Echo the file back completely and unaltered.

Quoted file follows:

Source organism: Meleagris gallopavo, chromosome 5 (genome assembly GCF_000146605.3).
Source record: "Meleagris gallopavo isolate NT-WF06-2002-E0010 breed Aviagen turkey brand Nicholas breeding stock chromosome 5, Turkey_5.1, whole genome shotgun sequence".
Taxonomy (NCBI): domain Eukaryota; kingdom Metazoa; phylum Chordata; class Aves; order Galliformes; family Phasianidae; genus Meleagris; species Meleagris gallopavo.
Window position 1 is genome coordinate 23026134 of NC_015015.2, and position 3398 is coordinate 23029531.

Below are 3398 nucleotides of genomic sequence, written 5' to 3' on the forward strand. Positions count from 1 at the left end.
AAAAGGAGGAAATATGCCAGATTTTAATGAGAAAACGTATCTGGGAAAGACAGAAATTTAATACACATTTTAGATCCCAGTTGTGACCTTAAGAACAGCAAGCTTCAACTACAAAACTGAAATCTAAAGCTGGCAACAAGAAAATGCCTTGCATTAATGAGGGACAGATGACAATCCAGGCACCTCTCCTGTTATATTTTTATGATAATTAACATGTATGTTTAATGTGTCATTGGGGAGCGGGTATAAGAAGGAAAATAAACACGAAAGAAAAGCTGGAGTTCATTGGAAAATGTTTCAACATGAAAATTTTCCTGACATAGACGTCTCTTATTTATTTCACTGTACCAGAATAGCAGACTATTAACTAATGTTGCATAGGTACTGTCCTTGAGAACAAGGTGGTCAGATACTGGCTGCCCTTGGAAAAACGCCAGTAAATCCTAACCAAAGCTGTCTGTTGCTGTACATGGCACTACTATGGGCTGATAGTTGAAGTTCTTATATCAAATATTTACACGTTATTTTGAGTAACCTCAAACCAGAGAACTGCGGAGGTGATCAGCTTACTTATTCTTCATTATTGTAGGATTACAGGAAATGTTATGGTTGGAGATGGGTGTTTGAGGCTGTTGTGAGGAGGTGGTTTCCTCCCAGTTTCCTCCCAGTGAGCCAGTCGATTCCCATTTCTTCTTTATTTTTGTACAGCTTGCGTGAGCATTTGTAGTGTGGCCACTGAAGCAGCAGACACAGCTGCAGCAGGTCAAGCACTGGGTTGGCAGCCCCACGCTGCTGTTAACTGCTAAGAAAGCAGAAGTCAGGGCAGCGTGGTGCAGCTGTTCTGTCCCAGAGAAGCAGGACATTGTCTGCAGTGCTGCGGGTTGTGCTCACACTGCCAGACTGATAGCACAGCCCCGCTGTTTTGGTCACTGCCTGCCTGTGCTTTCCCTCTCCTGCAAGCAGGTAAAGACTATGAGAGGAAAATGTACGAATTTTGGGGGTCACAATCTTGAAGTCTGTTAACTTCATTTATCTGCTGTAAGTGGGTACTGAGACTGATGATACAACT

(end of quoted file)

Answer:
Source organism: Meleagris gallopavo, chromosome 5 (genome assembly GCF_000146605.3).
Source record: "Meleagris gallopavo isolate NT-WF06-2002-E0010 breed Aviagen turkey brand Nicholas breeding stock chromosome 5, Turkey_5.1, whole genome shotgun sequence".
Taxonomy (NCBI): domain Eukaryota; kingdom Metazoa; phylum Chordata; class Aves; order Galliformes; family Phasianidae; genus Meleagris; species Meleagris gallopavo.
Window position 1 is genome coordinate 23026134 of NC_015015.2, and position 3398 is coordinate 23029531.

Below are 3398 nucleotides of genomic sequence, written 5' to 3' on the forward strand. Positions count from 1 at the left end.
AAAAGGAGGAAATATGCCAGATTTTAATGAGAAAACGTATCTGGGAAAGACAGAAATTTAATACACATTTTAGATCCCAGTTGTGACCTTAAGAACAGCAAGCTTCAACTACAAAACTGAAATCTAAAGCTGGCAACAAGAAAATGCCTTGCATTAATGAGGGACAGATGACAATCCAGGCACCTCTCCTGTTATATTTTTATGATAATTAACATGTATGTTTAATGTGTCATTGGGGAGCGGGTATAAGAAGGAAAATAAACACGAAAGAAAAGCTGGAGTTCATTGGAAAATGTTTCAACATGAAAATTTTCCTGACATAGACGTCTCTTATTTATTTCACTGTACCAGAATAGCAGACTATTAACTAATGTTGCATAGGTACTGTCCTTGAGAACAAGGTGGTCAGATACTGGCTGCCCTTGGAAAAACGCCAGTAAATCCTAACCAAAGCTGTCTGTTGCTGTACATGGCACTACTATGGGCTGATAGTTGAAGTTCTTATATCAAATATTTACACGTTATTTTGAGTAACCTCAAACCAGAGAACTGCGGAGGTGATCAGCTTACTTATTCTTCATTATTGTAGGATTACAGGAAATGTTATGGTTGGAGATGGGTGTTTGAGGCTGTTGTGAGGAGGTGGTTTCCTCCCAGTTTCCTCCCAGTGAGCCAGTCGATTCCCATTTCTTCTTTATTTTTGTACAGCTTGCGTGAGCATTTGTAGTGTGGCCACTGAAGCAGCAGACACAGCTGCAGCAGGTCAAGCACTGGGTTGGCAGCCCCACGCTGCTGTTAACTGCTAAGAAAGCAGAAGTCAGGGCAGCGTGGTGCAGCTGTTCTGTCCCAGAGAAGCAGGACATTGTCTGCAGTGCTGCGGGTTGTGCTCACACTGCCAGACTGATAGCACAGCCCCGCTGTTTTGGTCACTGCCTGCCTGTGCTTTCCCTCTCCTGCAAGCAGGTAAAGACTATGAGAGGAAAATGTACGAATTTTGGGGGTCACAATCTTGAAGTCTGTTAACTTCATTTATCTGCTGTAAGTGGGTACTGAGACTGATGATACAACT